You can read more about the problems of bail here.
A few days ago I ran into a friend of mine – I’ll call her Joy – whom I hadn’t seen for a while. In fact, she’d pretty much disappeared; she hadn’t picked up her phone or returned calls and I hadn’t received the Christmas or Mother’s Day cards she’d been sending me for the past six years. “Susan, I’ve been locked up,” she told me. “Why didn’t you call me from jail,” I asked her. “You know I would have come to visit.” “They took my phone so I didn’t have your number,” Joy explained. “You could have written – I would have come,” I continued. “Well, she said, I thought I was just going to be there for a few days so by the time you got the letter I’d be out.”
Here is what happened: “I caught a prostitution charge. I was in what they [police] call a bad neighborhood and a cop – he was from the gang unit — stopped me and ID’d me [asked to see her I.D.]. Then he arrested me for prostitution.” “Were you working the streets?” I asked (in the past she has worked in prostitution.) “No! I wasn’t. I’m not looking to go to jail. I told him [the cop] that, and I told him that there’s no way he could have seen me soliciting anyone – I hadn’t even talked to anyone. He said, ‘I’m a policeman and you’re a criminal. Who do you think the judge is going to believe?’”
“He brought me to the station and they told me I needed to pay $40 to bail myself out. I didn’t have $40. So they kept me in jail. Then, a few days later I saw the judge and he set $250 bail. I didn’t have that. So they sent me to MCI [state prison]. I was there for a month. Susan, I had to get out of there, so I told my lawyer to plead [guilty]. They let me plead for time served, so I got out.”
Wrong Place, Wrong Time
Like most incarcerated women, Joy is no violent, hardened criminal. Rather, she has, in her words, “the bad luck to be in the wrong place at the wrong time.” She was first locked up when she ran away from a juvenile treatment center to which she had been sent when she “acted out” after having been molested by a friend of the family. By the time she was twenty she was deemed disabled and qualified for SSI (Supplemental Security Income for disabled, poor Americans). Her medical challenges and diagnoses include impaired hearing, bi-polar disorder, PTSD, diabetes, insomnia, Hepatitis C, addiction, chronic hip and shoulder pain, lumps in several lymph nodes, and neuropathy in her feet. During the time I have known her the monthly SSI check has been approximately $740. That is her only source of income. Often homeless, Joy is vulnerable both to violent men and to overly zealous police and court officers.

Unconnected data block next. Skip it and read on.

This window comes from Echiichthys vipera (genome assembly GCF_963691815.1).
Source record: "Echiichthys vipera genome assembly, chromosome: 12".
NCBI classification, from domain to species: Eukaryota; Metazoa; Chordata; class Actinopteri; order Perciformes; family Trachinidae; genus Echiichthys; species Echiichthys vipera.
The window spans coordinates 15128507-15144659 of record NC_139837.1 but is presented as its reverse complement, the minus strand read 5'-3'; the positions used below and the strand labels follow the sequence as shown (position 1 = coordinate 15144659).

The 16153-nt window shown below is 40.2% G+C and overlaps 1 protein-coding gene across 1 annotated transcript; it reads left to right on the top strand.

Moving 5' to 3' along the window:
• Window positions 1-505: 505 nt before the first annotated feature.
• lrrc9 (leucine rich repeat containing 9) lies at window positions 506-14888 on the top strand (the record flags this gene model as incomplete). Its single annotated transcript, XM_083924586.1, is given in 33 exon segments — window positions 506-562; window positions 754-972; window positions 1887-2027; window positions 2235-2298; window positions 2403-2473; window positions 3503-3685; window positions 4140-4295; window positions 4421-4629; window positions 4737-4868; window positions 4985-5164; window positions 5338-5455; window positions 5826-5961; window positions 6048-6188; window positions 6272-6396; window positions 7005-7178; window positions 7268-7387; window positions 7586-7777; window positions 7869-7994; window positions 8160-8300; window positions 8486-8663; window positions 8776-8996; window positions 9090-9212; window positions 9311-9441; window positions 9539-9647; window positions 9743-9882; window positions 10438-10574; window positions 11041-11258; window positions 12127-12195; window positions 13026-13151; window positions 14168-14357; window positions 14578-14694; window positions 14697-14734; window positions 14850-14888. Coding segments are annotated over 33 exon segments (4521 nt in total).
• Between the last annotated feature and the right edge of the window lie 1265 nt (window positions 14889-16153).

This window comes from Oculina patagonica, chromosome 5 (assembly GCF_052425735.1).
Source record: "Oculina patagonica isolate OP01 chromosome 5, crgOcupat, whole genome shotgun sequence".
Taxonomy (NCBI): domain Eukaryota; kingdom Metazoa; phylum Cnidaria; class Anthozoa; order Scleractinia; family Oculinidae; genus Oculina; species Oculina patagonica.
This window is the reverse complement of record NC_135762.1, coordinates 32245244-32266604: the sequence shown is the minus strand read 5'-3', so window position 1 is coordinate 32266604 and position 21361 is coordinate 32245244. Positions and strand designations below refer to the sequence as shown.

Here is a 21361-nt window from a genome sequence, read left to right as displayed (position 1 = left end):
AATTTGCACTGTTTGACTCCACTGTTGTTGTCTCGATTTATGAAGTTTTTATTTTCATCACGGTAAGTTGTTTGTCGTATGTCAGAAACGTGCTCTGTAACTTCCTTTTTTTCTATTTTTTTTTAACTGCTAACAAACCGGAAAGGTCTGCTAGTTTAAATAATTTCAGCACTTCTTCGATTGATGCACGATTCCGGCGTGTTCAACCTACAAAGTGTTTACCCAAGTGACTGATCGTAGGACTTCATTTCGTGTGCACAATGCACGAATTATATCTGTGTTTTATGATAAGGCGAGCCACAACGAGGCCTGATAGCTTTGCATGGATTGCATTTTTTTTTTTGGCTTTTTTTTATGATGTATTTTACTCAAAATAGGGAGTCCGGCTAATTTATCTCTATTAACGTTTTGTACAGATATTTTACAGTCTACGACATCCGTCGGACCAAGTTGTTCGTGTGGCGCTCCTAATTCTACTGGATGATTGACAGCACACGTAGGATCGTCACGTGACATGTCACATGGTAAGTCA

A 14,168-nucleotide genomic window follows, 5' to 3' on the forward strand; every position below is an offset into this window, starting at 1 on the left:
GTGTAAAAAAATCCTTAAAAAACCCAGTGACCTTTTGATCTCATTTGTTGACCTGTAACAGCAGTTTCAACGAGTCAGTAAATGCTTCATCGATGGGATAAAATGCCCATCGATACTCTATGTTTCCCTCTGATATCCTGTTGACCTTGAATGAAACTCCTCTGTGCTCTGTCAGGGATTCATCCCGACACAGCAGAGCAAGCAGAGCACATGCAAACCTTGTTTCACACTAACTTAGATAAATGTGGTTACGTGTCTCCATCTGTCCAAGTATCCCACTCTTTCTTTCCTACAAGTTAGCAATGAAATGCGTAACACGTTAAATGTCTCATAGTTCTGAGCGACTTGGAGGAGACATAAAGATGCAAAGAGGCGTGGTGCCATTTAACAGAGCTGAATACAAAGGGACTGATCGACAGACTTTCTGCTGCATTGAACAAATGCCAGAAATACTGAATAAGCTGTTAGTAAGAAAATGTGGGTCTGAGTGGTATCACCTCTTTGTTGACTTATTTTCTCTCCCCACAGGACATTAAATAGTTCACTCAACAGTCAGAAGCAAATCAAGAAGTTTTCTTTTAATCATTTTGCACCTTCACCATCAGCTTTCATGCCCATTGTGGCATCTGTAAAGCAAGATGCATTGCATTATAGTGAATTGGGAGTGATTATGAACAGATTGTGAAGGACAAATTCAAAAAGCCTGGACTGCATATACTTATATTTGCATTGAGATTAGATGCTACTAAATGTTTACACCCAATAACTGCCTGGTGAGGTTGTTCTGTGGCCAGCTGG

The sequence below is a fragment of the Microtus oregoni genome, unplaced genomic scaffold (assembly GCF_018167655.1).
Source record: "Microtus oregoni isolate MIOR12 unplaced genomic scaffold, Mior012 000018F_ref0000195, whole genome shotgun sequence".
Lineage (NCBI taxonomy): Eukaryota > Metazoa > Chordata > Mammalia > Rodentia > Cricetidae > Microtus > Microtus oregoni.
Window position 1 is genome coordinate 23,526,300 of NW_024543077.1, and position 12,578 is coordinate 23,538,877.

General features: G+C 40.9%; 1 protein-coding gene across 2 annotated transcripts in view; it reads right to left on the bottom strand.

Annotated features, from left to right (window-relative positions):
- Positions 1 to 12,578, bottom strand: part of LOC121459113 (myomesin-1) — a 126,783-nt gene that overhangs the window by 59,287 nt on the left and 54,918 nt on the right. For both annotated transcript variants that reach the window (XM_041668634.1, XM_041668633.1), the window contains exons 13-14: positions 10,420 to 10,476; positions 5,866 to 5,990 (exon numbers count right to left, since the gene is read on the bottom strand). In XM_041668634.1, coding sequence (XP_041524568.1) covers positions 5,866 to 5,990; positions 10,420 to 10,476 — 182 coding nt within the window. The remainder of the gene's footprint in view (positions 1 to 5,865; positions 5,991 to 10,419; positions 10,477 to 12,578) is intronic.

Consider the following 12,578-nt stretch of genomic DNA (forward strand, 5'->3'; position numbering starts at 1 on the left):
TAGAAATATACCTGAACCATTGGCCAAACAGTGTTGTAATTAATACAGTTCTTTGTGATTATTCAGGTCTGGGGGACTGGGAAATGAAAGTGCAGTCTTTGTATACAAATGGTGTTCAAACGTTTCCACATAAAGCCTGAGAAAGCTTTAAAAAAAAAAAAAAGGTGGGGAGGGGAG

Joy has been locked up at least a dozen times over the past fifteen years. However, to the best of her memory there was only one time that she was incarcerated as a direct outcome of a trial and sentencing. All of the other times she was locked up while awaiting trial or because she had violated the terms of her probation. In fact, among the criminalized women I have come to know the single most common reason for being locked up is for violating the conditions of probation. Typically these violations consisted of failing to attend AA meetings, missing an appointment with a PO, or being stopped by the police on a petty charge such as loitering. In other words, the initial offense was deemed by a judge to be too minor to require incarceration but the woman ended up serving time anyway.
Locked-up Awaiting Trial
Joy is one of thousands of women who spend time during any given year in the Awaiting Trial Unit at MCI-Framingham – the only state prison for women in Massachusetts. In fact, on a typical day forty-three percent of the women held at MCI-Framingham are in the Awaiting Trial Unit. To be clear, that means that they have not been convicted of a crime. They are awaiting trial in prison because they could not afford to pay bail. Women often are held for substantial periods of time: The average length of pre-trial detention at MCI-Framingham is about 77 days.
Though far more men than women are incarcerated around the country, pre-trial incarceration has a disproportionately negative impact on women. In Massachusetts, while women comprise only 7% of state prisoners they comprise 33% of pretrial detainees held by the MA Department of Corrections. This disparity reflects the lower rates of major and violent crimes committed by women (fewer women are convicted and sentenced to long prison terms) and substantially higher rates of poverty among women. Women incarcerated in pre-trial status typically have been arrested for non-violent crimes and are too poor to pay even minimal bail fees. As Francesca, another woman who has been held pre-trial explains, “There are lots of women who are $10 short on bail. They can pay most of it but not all so they are kept in jail which costs the State a lot more.”